The European Commission will give the first evaluation of Ukraine's progress in fulfilling the EU's "candidate criteria" in May, by which Kyiv will finish the implementation of most of the conditions, Deputy Prime Minister for European and Euro-Atlantic Integration Olha Stefanishyna said on March 13, as cited by European Pravda.
According to Stefanishyna, the interim oral assessment is expected to take place at a meeting of the EU General Affairs Council, with preliminary talks to be possibly held in Kyiv.
"And on March 20, I will participate in an informal meeting of the General Affairs Council where we will discuss all seven recommendations and determine a specific date (of the oral evaluation)," Stefanishyna told reporters.
In June, Ukraine was granted the status of a European Union candidate, the first step towards full-fledged membership.
Membership in the European Union has long been a key aspiration for Ukraine, reflected in the Ukrainian Constitution among the main goals. To achieve that goal, the country needs to fulfill European Commission conditions on issues related to justice, the rule of law, and anti-corruption efforts and then proceed with the negotiation process regarding EU membership.
Ukraine's progress in fulfilling these conditions has only been subject to expert assessments yet. After the spring oral evaluation, the European Commission will give an official one in October.
Stefanishyna said, as quoted by European Pravda, that Ukraine would finish implementing almost all of the "candidate criteria" before the interim assessment. "Several blocs have already been politically completed, technical issues remain... The tasks related to implementing the law on national minorities will remain (to be completed)."
The ethnic minorities bill, which was passed by the Ukrainian parliament on Dec. 13, has prompted criticism by the Romanian authorities and Ukraine's Romanian community, allegedly failing to sufficiently ensure the use of Romanian as a language of education in Ukraine.
According to Stefanishyna's assessment, the Ukrainian parliament will also pass a law on the structuring of Ukraine's advertising market, which "will allow Kyiv to declare the fulfillment of the media reform's criteria."
In December, President Volodymyr Zelensky signed into law a controversial bill on the media, which was criticized by Western and Ukrainian journalist organizations as an attempt to introduce censorship. The authorities have denied the accusation.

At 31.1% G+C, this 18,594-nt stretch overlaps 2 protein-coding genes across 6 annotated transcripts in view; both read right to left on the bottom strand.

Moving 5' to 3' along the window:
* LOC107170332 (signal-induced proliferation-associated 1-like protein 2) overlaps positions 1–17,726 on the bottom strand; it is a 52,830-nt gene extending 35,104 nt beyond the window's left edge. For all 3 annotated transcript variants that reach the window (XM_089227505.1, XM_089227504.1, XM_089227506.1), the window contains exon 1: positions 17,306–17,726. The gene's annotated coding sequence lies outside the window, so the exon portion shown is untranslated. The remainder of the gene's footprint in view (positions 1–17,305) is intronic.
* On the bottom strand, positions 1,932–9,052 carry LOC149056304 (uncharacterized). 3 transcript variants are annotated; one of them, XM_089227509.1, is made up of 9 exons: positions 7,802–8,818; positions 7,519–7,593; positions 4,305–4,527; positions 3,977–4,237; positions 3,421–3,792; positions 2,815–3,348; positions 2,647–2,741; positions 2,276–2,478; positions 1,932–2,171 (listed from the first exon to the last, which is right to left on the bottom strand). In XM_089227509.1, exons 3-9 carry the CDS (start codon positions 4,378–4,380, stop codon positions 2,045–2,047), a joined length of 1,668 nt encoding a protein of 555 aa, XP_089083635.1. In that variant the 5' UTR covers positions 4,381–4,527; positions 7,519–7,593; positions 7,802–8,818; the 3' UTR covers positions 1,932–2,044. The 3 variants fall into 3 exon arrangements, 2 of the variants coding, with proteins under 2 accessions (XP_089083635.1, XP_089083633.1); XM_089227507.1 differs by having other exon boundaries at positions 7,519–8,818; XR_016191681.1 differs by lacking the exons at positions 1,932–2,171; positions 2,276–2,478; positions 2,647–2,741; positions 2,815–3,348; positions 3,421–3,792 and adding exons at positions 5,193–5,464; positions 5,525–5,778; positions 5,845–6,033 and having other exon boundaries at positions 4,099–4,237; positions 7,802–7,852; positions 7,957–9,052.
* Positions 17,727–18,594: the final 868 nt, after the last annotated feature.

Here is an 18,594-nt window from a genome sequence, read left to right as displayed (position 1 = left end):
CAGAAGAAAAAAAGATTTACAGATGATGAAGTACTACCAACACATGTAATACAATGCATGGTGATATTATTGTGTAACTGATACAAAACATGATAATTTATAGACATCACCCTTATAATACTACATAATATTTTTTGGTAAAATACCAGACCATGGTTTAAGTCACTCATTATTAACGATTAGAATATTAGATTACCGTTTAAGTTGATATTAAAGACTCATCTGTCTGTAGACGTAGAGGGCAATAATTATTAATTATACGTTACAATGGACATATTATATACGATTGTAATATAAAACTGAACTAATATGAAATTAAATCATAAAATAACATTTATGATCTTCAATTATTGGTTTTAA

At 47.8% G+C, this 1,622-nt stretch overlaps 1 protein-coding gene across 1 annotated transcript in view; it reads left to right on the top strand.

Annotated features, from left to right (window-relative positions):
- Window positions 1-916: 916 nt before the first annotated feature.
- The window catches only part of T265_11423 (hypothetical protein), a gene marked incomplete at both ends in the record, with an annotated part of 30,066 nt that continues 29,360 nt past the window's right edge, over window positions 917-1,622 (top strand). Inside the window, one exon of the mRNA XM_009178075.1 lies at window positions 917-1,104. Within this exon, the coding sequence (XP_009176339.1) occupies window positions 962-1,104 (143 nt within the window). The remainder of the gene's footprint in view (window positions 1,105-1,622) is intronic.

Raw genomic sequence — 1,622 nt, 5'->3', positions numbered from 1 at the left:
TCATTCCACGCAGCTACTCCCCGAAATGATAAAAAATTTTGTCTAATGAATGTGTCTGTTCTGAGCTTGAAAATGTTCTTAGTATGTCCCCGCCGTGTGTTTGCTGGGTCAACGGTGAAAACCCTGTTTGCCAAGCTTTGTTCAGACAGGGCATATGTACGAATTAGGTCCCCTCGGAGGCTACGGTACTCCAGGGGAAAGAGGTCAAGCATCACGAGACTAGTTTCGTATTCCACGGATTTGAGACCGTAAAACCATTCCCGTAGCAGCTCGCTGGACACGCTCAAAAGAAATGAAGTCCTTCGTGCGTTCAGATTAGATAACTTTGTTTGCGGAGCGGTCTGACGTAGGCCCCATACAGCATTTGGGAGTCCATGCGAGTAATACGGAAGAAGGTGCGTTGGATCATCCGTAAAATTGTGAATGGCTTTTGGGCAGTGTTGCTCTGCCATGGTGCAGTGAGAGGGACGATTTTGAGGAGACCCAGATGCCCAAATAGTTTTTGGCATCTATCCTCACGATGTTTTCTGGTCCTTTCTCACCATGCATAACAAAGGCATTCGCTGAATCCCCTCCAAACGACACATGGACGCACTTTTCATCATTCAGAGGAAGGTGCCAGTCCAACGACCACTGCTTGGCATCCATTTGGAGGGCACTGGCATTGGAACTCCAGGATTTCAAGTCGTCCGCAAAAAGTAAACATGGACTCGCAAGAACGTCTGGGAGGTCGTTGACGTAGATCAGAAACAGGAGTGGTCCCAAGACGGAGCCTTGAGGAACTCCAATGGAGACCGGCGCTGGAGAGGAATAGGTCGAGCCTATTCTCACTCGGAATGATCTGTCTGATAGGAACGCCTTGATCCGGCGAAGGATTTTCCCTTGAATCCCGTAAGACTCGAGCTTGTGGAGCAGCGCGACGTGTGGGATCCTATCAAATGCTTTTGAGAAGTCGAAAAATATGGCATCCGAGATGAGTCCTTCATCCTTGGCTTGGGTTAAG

Stefanishyna said she was also confident in the positive assessment of the Constitutional Court's reform, despite Ukraine not appointing a foreign expert as the 7th member of the Ethics Council, a panel of experts supposed to approve or reject candidates for the Court jobs, as initially recommended by the Venice Commission.
Instead, Ukraine will make other changes to the procedure, which will reportedly give foreign experts the right to jointly block the selection in case of disagreement with Ukrainian colleagues.
"We did not find any legal grounds for having a seventh expert. We held negotiations with the Venice Commission and the European Commission and agreed that the model of selection of judges of the Court would be based on the models used for other judicial bodies, such as the Supreme Council of Justice. In particular, the decisions of the Ethics Council will be adopted by four votes," Stefanishyna explained.
A bill on the Constitutional Court, signed by Zelensky in December, was condemned by Ukraine's civil society and the West as the one derailing Ukraine's European integration. It will enable President's Office to handpick loyalists and fully control the Constitutional Court, according to legal experts and anti-corruption activists.
According to Stefanishyna, the EU should also consider the "anti-oligarchic" criterion as completed, despite Ukraine not planning to implement it in its initial form. She said that the Ukrainian government aimed to reduce the influence of oligarchs through anti-monopoly and anti-corruption measures without drawing up a controversial "oligarch register."
"In times of war, naming and shaming, i.e., naming certain persons subject to this law, is not a priority," the Deputy Prime Minister added.